UF directs funding and faculty to tackle eight great challenges of the 21st century
For the 7.5 billion people on Earth, advances on the near horizon are cause for both wonder and worry. Autonomous vehicles, personalized medicine and networks of Internet-connected devices. Robots, biofuels and high-tech farming processes.
These advances and more have the power to improve lives. But how will they take shape? And how can we ensure they maximize humankind’s potential while preserving our planet and privacy?
The University of Florida is committing more than $17 million to an ambitious new initiative aimed at solving some of society’s most urgent problems while redefining the role of a land-grant university for the 21st century.
From restoring trust in the media and technology to putting Americans back on track toward living longer and healthier lives, the overarching goal is to improve life today on multiple fronts, said Joe Glover, UF provost and senior vice president for academic affairs.
“This project is really a collection of moonshots – really hard problems and grand challenges that rely on collaboration among colleagues from all areas of the university,” Glover said. “It takes a comprehensive research university to do these things – where the voyage and the discoveries along the way are perhaps even more important than the final goal.”
Revising UF’s Mission
Glover considers this initiative to be an update of UF’s historic land-grant mission.
“Few people actually remember what land grant means,” he said.
At its heart, the Morrill Act, which established land-grant institutions in 1862, was intended to improve lives for the common man by funneling universities’ teaching, research and service resources toward society’s most important fields. At that time, agriculture and the mechanical arts were the main occupations.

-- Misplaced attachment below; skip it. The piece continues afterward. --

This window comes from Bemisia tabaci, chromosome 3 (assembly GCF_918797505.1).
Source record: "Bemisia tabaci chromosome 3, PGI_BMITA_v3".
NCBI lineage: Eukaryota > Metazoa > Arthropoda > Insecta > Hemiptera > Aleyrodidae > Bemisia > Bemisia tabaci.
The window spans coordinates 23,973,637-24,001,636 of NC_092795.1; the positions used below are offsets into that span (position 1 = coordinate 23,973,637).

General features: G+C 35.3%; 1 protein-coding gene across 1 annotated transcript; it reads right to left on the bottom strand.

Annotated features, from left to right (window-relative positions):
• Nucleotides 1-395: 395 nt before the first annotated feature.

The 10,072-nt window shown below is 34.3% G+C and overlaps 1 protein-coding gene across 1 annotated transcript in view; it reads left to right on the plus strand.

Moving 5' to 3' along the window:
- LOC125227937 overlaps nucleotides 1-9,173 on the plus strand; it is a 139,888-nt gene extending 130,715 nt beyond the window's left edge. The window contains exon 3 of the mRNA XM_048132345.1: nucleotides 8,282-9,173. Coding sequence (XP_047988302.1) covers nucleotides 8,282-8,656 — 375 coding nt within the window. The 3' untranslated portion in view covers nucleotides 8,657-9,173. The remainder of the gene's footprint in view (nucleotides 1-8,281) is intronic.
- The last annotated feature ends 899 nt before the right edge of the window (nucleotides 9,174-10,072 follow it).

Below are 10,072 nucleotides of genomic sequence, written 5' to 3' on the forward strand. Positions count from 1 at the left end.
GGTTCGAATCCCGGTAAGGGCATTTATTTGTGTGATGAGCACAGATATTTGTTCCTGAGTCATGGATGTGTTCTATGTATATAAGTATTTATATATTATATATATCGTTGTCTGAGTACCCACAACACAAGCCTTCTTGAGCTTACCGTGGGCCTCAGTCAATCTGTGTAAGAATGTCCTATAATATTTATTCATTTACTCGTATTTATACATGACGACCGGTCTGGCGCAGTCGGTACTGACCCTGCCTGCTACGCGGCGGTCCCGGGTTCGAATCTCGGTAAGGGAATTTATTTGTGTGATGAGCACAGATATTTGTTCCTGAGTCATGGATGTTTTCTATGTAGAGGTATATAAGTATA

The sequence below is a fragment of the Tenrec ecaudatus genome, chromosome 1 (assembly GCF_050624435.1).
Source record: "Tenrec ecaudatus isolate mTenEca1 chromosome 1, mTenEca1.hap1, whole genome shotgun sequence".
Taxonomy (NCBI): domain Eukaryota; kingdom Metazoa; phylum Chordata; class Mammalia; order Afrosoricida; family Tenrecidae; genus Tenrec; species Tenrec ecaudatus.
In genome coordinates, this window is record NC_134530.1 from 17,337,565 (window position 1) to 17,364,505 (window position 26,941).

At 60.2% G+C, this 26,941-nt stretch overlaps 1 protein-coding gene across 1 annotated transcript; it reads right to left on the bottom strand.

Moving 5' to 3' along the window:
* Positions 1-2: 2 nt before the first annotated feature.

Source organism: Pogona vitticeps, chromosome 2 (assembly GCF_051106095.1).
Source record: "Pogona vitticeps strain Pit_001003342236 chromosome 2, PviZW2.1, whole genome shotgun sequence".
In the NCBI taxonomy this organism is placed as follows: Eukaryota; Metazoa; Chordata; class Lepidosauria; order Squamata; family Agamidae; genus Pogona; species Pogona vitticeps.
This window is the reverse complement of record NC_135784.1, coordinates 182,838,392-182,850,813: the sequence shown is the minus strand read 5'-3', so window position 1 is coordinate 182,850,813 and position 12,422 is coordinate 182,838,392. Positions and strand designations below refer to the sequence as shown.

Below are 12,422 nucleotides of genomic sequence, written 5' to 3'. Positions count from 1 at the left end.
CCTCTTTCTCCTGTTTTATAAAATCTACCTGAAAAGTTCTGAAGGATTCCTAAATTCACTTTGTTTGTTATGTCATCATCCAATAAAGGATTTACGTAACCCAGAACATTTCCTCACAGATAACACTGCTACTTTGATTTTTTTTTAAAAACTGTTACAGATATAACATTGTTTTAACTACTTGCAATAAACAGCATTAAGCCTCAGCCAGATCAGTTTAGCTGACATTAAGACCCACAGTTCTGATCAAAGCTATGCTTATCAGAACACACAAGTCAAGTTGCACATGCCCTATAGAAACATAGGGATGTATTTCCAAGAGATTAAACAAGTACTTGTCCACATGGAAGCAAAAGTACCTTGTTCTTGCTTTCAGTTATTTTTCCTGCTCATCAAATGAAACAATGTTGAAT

In this modernization of the mission, UF will focus on eight research areas that address complex challenges of modern life and harness the diverse expertise of UF’s faculty and researchers across campus and in facilities around the state, nation and world. (See the list, below.)
Glover compared UF’s quest to solve these challenges with our country’s role in the space race.
Like the mission to put a man on the moon, which “made us reach for things and create things we never dreamed possible,” UF’s new initiatives “will drive and create new realities,” Glover said.
The initial timeframe for the initiative is four years. That doesn’t mean the problems will necessarily be solved in that time, Glover said, but the colleges working toward the goals will be required to document their progress each semester.
The Key: Collaboration
The timing of UF’s refocusing effort coincides with some big developments for The Gator Nation:
- In September, U.S. News & World Report named UF the eighth best public university in the nation.
- The Florida Legislature’s contribution to UF’s $6 billion annual budget is $1.17 billion, or 19.6 percent, the most in decades. This level of commitment is indicative of the legislature’s goal to support a preeminent university for the state.
- UF is halfway to a related, but separate, unprecedented effort to add 500 new faculty.
- UF’s fall 6,600 freshmen class comes from a diverse and record-breaking pool of 41,000 high-achieving and accomplished applicants.